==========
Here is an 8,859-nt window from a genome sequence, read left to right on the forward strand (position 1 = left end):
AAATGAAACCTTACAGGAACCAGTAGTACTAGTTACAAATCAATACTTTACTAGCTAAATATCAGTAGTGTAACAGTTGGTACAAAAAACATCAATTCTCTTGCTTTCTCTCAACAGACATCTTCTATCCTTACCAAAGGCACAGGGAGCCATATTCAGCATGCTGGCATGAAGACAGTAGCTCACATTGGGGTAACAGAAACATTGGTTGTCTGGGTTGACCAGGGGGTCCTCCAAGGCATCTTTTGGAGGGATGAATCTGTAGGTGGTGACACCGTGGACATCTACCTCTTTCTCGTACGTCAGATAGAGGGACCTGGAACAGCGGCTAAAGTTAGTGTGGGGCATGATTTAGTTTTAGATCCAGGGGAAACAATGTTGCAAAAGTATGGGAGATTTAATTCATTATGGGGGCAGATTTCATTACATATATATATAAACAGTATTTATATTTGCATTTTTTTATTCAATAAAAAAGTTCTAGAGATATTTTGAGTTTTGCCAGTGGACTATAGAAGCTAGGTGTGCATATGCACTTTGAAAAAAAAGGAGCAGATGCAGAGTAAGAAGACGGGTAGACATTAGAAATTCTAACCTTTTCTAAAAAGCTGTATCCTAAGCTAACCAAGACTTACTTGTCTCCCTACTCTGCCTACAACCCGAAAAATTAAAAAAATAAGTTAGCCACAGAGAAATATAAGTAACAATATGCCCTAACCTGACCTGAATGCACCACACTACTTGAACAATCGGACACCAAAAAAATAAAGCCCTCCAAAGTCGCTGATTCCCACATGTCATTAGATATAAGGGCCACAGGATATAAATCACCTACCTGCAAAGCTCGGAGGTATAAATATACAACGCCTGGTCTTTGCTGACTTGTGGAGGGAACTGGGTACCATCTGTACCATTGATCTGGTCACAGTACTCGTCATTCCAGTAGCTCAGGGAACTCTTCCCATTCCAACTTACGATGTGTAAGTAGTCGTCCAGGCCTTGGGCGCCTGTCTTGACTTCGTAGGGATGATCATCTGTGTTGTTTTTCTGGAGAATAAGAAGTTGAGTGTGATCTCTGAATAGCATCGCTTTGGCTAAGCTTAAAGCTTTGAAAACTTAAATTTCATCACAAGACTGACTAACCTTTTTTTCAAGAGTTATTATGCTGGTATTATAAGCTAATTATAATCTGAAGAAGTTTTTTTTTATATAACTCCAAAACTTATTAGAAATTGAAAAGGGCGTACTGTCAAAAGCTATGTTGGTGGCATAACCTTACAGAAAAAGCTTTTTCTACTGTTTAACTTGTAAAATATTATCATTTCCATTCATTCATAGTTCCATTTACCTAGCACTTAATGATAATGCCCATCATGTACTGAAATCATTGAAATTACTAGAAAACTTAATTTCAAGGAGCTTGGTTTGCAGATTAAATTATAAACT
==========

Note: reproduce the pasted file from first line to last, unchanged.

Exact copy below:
Here is an 8,859-nt window from a genome sequence, read left to right on the forward strand (position 1 = left end):
AAATGAAACCTTACAGGAACCAGTAGTACTAGTTACAAATCAATACTTTACTAGCTAAATATCAGTAGTGTAACAGTTGGTACAAAAAACATCAATTCTCTTGCTTTCTCTCAACAGACATCTTCTATCCTTACCAAAGGCACAGGGAGCCATATTCAGCATGCTGGCATGAAGACAGTAGCTCACATTGGGGTAACAGAAACATTGGTTGTCTGGGTTGACCAGGGGGTCCTCCAAGGCATCTTTTGGAGGGATGAATCTGTAGGTGGTGACACCGTGGACATCTACCTCTTTCTCGTACGTCAGATAGAGGGACCTGGAACAGCGGCTAAAGTTAGTGTGGGGCATGATTTAGTTTTAGATCCAGGGGAAACAATGTTGCAAAAGTATGGGAGATTTAATTCATTATGGGGGCAGATTTCATTACATATATATATAAACAGTATTTATATTTGCATTTTTTTATTCAATAAAAAAGTTCTAGAGATATTTTGAGTTTTGCCAGTGGACTATAGAAGCTAGGTGTGCATATGCACTTTGAAAAAAAAGGAGCAGATGCAGAGTAAGAAGACGGGTAGACATTAGAAATTCTAACCTTTTCTAAAAAGCTGTATCCTAAGCTAACCAAGACTTACTTGTCTCCCTACTCTGCCTACAACCCGAAAAATTAAAAAAATAAGTTAGCCACAGAGAAATATAAGTAACAATATGCCCTAACCTGACCTGAATGCACCACACTACTTGAACAATCGGACACCAAAAAAATAAAGCCCTCCAAAGTCGCTGATTCCCACATGTCATTAGATATAAGGGCCACAGGATATAAATCACCTACCTGCAAAGCTCGGAGGTATAAATATACAACGCCTGGTCTTTGCTGACTTGTGGAGGGAACTGGGTACCATCTGTACCATTGATCTGGTCACAGTACTCGTCATTCCAGTAGCTCAGGGAACTCTTCCCATTCCAACTTACGATGTGTAAGTAGTCGTCCAGGCCTTGGGCGCCTGTCTTGACTTCGTAGGGATGATCATCTGTGTTGTTTTTCTGGAGAATAAGAAGTTGAGTGTGATCTCTGAATAGCATCGCTTTGGCTAAGCTTAAAGCTTTGAAAACTTAAATTTCATCACAAGACTGACTAACCTTTTTTTCAAGAGTTATTATGCTGGTATTATAAGCTAATTATAATCTGAAGAAGTTTTTTTTTATATAACTCCAAAACTTATTAGAAATTGAAAAGGGCGTACTGTCAAAAGCTATGTTGGTGGCATAACCTTACAGAAAAAGCTTTTTCTACTGTTTAACTTGTAAAATATTATCATTTCCATTCATTCATAGTTCCATTTACCTAGCACTTAATGATAATGCCCATCATGTACTGAAATCATTGAAATTACTAGAAAACTTAATTTCAAGGAGCTTGGTTTGCAGATTAAATTATAAACT